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The company that owns and is responsible for cleanup efforts at the stricken Fukushima Daiichi nuclear power facility in Japan is reportedly raking in at least $4.3 billion in net profits annually, according to The Economic Times. Thanks to steady rate hikes and a large government bailout following the disaster, the Tokyo Electric Power Company (TEPCO) has done quite well for itself in recent years, despite continued blunders involving radiation cleanup and containment measures at the plant.

Following the 2011 disaster, TEPCO was having a difficult time staying afloat. This prompted the Japanese government to throw 1.8 trillion yen, the equivalent of about $17.6 billion, at the company to compensate for its unprecedented losses, not to mention to cover the costs associated with ensuring that Fukushima radiation did not spoil the whole planet. TEPCO also raised electricity rates throughout Japan to gather more cash.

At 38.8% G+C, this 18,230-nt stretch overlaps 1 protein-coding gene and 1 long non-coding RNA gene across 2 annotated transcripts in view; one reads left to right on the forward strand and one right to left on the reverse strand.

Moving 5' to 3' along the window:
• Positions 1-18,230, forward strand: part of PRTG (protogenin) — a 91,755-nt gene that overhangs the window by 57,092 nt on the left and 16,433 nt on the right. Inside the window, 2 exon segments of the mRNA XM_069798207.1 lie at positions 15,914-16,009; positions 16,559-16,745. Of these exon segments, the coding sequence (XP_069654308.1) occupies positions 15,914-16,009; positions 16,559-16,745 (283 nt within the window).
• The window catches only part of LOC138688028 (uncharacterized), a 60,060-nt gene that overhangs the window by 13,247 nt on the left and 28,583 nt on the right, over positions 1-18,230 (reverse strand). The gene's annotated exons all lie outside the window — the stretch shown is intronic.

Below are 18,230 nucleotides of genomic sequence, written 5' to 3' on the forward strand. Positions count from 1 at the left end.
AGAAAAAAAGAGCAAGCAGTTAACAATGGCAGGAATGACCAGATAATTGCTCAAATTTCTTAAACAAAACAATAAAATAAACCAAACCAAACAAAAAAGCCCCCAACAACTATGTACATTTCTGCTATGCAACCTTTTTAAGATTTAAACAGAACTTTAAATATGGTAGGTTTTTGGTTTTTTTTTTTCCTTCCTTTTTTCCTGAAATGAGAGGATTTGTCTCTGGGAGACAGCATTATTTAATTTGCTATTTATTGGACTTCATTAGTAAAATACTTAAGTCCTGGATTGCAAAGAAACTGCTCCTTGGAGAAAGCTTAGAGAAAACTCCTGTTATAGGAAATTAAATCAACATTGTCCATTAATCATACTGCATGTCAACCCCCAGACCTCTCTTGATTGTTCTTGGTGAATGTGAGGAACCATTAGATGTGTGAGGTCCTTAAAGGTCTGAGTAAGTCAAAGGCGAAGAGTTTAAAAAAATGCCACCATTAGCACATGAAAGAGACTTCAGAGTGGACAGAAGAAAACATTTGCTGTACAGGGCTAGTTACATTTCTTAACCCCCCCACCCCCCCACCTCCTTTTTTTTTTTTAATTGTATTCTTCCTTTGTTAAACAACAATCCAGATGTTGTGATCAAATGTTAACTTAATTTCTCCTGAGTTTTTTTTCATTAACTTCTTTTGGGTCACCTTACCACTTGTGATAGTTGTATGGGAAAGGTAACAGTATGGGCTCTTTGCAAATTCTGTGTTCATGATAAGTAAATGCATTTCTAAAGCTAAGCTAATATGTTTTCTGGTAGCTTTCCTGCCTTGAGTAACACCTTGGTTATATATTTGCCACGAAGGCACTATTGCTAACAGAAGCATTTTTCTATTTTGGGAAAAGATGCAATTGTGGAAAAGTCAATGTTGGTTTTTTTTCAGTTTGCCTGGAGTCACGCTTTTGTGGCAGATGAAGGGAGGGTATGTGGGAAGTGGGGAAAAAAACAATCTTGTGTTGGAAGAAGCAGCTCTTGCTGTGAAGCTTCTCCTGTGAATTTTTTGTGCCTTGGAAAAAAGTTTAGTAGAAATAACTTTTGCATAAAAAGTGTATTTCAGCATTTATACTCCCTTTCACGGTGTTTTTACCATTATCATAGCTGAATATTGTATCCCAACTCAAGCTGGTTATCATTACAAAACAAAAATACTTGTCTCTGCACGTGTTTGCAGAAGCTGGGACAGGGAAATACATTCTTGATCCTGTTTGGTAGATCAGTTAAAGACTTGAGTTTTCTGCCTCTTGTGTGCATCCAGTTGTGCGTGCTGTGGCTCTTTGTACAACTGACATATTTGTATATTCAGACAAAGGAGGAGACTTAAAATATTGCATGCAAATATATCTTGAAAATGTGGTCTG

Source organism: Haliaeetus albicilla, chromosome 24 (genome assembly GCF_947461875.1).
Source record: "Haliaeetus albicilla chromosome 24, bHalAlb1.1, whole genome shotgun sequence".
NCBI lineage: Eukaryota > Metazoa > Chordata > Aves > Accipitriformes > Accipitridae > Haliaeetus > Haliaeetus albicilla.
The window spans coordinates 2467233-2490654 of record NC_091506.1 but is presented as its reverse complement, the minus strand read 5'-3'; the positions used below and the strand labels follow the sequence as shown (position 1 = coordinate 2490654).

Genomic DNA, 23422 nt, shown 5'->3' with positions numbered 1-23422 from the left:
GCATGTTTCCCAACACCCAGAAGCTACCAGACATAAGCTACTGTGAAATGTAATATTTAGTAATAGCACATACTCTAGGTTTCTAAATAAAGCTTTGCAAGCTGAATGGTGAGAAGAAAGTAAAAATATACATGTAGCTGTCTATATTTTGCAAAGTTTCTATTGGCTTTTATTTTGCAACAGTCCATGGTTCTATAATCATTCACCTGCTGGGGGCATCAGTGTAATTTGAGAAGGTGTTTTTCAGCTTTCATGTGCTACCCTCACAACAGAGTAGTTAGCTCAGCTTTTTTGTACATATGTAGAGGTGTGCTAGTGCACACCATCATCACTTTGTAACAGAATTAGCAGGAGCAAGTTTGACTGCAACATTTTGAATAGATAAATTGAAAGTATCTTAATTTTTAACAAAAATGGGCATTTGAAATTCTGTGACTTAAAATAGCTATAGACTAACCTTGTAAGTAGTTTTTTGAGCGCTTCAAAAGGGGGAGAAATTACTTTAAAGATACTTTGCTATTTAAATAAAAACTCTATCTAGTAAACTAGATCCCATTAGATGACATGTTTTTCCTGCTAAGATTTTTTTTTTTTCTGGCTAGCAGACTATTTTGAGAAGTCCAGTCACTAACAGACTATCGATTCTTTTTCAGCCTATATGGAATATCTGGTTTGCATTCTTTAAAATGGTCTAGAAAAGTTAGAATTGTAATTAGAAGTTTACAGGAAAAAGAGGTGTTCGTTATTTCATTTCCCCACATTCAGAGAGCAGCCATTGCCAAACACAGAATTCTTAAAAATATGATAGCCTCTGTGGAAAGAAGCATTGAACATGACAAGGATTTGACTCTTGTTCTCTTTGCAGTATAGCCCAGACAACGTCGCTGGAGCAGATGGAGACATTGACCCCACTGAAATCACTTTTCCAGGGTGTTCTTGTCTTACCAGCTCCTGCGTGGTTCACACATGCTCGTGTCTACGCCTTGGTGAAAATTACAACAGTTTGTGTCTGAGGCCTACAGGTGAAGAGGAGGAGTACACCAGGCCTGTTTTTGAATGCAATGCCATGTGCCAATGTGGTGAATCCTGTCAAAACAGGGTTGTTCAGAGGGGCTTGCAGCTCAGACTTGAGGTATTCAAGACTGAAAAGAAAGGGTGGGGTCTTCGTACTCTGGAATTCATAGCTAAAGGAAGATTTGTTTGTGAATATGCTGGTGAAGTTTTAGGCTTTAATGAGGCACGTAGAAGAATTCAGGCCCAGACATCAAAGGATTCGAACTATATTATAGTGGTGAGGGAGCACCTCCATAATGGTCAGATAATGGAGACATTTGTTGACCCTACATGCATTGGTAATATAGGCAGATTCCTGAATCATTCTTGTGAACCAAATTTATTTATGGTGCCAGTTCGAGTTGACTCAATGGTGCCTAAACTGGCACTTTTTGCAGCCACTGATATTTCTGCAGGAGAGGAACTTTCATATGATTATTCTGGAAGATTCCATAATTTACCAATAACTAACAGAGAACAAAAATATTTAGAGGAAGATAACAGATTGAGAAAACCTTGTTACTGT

While radiation spews, TEPCO takes in record profits

TEPCO got its money, of course, posting profits that topped 438 billion yen during the most recent fiscal year — this is in stark contrast to the monumental 685.3 billion yen loss the company incurred just one year prior. And yet, despite this enormous surge in cash flow, the situation at Fukushima is still dire, with new reports suggesting that a proposed “ice wall” will do little or nothing to protect groundwater and oceans from ongoing contamination.

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